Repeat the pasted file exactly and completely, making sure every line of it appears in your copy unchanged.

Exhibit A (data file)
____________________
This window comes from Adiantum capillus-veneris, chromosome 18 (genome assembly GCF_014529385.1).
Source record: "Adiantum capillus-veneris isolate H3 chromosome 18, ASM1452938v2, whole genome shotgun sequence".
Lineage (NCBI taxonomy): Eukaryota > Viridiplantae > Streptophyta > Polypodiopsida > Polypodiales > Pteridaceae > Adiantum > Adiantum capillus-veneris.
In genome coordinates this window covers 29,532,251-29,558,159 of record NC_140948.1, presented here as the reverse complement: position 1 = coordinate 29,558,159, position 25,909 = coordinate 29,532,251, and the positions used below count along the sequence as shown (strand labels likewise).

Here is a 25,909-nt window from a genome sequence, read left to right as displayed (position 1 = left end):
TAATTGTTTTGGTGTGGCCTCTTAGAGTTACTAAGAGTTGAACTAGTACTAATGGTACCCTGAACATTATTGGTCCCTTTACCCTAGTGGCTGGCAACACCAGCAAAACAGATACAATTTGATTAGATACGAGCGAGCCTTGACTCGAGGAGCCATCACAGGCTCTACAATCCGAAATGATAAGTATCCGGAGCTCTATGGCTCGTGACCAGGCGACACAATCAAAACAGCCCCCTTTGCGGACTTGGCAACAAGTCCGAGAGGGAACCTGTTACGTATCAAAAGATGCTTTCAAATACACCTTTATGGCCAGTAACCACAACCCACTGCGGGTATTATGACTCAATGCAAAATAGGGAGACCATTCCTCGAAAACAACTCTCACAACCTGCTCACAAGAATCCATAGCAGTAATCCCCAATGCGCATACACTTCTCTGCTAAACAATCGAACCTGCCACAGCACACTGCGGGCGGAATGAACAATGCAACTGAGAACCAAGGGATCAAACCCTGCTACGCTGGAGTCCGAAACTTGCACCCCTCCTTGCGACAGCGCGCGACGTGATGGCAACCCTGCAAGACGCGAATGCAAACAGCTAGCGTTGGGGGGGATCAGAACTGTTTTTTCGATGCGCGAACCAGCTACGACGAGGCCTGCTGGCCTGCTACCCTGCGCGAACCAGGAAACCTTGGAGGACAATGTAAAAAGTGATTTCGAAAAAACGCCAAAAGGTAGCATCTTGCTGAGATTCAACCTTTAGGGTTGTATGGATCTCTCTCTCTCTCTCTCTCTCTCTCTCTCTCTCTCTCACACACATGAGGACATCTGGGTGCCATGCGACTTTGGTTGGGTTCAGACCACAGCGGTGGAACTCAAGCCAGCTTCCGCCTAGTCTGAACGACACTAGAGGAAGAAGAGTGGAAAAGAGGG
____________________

This window comes from Adiantum capillus-veneris, chromosome 18 (genome assembly GCF_014529385.1).
Source record: "Adiantum capillus-veneris isolate H3 chromosome 18, ASM1452938v2, whole genome shotgun sequence".
Lineage (NCBI taxonomy): Eukaryota > Viridiplantae > Streptophyta > Polypodiopsida > Polypodiales > Pteridaceae > Adiantum > Adiantum capillus-veneris.
In genome coordinates this window covers 29,532,251-29,558,159 of record NC_140948.1, presented here as the reverse complement: position 1 = coordinate 29,558,159, position 25,909 = coordinate 29,532,251, and the positions used below count along the sequence as shown (strand labels likewise).

Here is a 25,909-nt window from a genome sequence, read left to right as displayed (position 1 = left end):
TAATTGTTTTGGTGTGGCCTCTTAGAGTTACTAAGAGTTGAACTAGTACTAATGGTACCCTGAACATTATTGGTCCCTTTACCCTAGTGGCTGGCAACACCAGCAAAACAGATACAATTTGATTAGATACGAGCGAGCCTTGACTCGAGGAGCCATCACAGGCTCTACAATCCGAAATGATAAGTATCCGGAGCTCTATGGCTCGTGACCAGGCGACACAATCAAAACAGCCCCCTTTGCGGACTTGGCAACAAGTCCGAGAGGGAACCTGTTACGTATCAAAAGATGCTTTCAAATACACCTTTATGGCCAGTAACCACAACCCACTGCGGGTATTATGACTCAATGCAAAATAGGGAGACCATTCCTCGAAAACAACTCTCACAACCTGCTCACAAGAATCCATAGCAGTAATCCCCAATGCGCATACACTTCTCTGCTAAACAATCGAACCTGCCACAGCACACTGCGGGCGGAATGAACAATGCAACTGAGAACCAAGGGATCAAACCCTGCTACGCTGGAGTCCGAAACTTGCACCCCTCCTTGCGACAGCGCGCGACGTGATGGCAACCCTGCAAGACGCGAATGCAAACAGCTAGCGTTGGGGGGGATCAGAACTGTTTTTTCGATGCGCGAACCAGCTACGACGAGGCCTGCTGGCCTGCTACCCTGCGCGAACCAGGAAACCTTGGAGGACAATGTAAAAAGTGATTTCGAAAAAACGCCAAAAGGTAGCATCTTGCTGAGATTCAACCTTTAGGGTTGTATGGATCTCTCTCTCTCTCTCTCTCTCTCTCTCTCTCTCTCTCACACACATGAGGACATCTGGGTGCCATGCGACTTTGGTTGGGTTCAGACCACAGCGGTGGAACTCAAGCCAGCTTCCGCCTAGTCTGAACGACACTAGAGGAAGAAGAGTGGAAAAGAGGG